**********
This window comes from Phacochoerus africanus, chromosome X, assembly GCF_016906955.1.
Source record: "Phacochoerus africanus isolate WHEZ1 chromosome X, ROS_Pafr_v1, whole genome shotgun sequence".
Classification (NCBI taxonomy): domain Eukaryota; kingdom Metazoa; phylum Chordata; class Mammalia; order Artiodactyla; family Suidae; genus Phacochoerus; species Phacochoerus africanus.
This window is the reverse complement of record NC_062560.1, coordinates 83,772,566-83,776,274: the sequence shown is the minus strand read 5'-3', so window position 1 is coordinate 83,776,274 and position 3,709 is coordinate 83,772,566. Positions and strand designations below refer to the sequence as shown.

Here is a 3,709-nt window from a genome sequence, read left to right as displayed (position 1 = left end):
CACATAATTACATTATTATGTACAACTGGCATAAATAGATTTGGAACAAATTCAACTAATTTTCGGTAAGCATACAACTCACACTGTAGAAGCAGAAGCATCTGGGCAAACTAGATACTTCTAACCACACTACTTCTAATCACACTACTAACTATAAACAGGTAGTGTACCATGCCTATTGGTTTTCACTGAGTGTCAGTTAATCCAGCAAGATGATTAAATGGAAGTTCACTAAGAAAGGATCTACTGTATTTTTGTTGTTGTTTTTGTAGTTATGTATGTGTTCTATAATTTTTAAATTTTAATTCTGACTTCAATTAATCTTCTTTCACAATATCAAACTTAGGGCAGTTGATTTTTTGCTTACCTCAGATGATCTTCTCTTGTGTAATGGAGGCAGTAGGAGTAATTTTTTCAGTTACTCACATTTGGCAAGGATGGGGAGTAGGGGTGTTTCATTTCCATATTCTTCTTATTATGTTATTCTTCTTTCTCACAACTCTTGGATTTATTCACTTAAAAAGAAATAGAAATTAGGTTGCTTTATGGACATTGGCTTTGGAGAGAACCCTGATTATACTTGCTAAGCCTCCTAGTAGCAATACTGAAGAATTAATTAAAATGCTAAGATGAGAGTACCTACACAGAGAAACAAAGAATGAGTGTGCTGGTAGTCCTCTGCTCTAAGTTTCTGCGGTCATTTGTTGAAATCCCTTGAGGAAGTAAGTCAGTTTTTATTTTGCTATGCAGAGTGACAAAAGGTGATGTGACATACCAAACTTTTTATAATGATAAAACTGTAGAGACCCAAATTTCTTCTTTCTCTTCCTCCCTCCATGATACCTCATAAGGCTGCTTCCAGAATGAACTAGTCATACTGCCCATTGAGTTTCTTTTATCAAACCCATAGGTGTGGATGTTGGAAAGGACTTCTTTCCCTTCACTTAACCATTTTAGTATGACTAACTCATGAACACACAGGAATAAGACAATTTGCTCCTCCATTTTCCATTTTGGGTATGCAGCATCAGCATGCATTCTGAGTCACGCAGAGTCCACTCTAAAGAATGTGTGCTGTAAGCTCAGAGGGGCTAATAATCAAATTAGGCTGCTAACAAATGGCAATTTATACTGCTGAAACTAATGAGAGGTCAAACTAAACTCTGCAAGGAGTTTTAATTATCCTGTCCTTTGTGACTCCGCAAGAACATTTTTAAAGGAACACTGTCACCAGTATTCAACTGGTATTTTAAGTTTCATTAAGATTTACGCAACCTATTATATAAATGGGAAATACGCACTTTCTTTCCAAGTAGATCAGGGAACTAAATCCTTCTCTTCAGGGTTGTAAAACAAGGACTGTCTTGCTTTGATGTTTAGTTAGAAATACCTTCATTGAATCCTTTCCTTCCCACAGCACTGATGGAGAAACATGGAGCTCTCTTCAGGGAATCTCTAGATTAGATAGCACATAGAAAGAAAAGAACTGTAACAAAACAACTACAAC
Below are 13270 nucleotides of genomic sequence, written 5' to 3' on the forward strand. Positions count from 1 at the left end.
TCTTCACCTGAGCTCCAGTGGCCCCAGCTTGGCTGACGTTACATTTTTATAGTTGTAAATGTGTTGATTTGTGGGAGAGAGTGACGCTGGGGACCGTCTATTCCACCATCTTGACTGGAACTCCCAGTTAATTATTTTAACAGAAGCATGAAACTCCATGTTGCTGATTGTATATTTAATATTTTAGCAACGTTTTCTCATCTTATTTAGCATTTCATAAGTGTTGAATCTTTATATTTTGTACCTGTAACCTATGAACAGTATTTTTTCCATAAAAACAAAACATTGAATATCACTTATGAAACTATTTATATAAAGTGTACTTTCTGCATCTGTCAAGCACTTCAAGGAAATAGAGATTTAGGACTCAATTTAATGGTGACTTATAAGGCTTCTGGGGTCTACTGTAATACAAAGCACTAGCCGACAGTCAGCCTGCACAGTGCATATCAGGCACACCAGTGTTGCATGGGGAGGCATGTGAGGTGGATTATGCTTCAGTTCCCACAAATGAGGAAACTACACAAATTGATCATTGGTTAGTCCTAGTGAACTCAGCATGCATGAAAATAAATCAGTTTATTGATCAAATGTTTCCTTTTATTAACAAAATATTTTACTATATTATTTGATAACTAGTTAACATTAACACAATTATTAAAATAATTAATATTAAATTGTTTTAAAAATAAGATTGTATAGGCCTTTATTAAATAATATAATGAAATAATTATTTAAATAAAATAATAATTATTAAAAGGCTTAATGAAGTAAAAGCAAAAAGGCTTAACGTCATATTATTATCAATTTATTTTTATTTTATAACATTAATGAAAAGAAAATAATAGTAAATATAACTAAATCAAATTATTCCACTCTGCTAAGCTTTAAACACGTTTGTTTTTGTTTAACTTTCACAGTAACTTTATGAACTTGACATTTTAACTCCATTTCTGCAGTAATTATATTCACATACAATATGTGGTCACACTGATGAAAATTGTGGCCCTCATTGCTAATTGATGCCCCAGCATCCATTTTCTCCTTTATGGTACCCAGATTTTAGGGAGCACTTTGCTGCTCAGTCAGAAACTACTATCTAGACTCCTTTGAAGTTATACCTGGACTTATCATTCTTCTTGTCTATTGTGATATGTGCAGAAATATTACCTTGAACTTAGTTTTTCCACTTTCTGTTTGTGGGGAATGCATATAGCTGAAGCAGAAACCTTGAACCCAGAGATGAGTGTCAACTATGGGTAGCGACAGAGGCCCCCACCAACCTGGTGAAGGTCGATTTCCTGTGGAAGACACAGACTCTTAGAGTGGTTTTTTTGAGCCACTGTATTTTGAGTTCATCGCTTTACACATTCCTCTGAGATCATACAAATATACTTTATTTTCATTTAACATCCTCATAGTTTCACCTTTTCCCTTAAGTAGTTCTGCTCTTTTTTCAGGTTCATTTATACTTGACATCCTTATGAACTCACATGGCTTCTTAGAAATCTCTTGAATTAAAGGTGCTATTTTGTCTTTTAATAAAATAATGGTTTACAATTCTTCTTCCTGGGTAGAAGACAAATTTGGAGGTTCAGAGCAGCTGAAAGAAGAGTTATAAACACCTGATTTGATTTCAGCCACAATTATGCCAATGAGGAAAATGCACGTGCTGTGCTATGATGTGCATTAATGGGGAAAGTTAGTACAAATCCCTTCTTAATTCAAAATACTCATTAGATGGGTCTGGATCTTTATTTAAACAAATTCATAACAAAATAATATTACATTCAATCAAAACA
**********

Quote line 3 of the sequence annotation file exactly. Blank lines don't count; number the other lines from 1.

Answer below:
Classification (NCBI taxonomy): domain Eukaryota; kingdom Metazoa; phylum Chordata; class Mammalia; order Artiodactyla; family Suidae; genus Phacochoerus; species Phacochoerus africanus.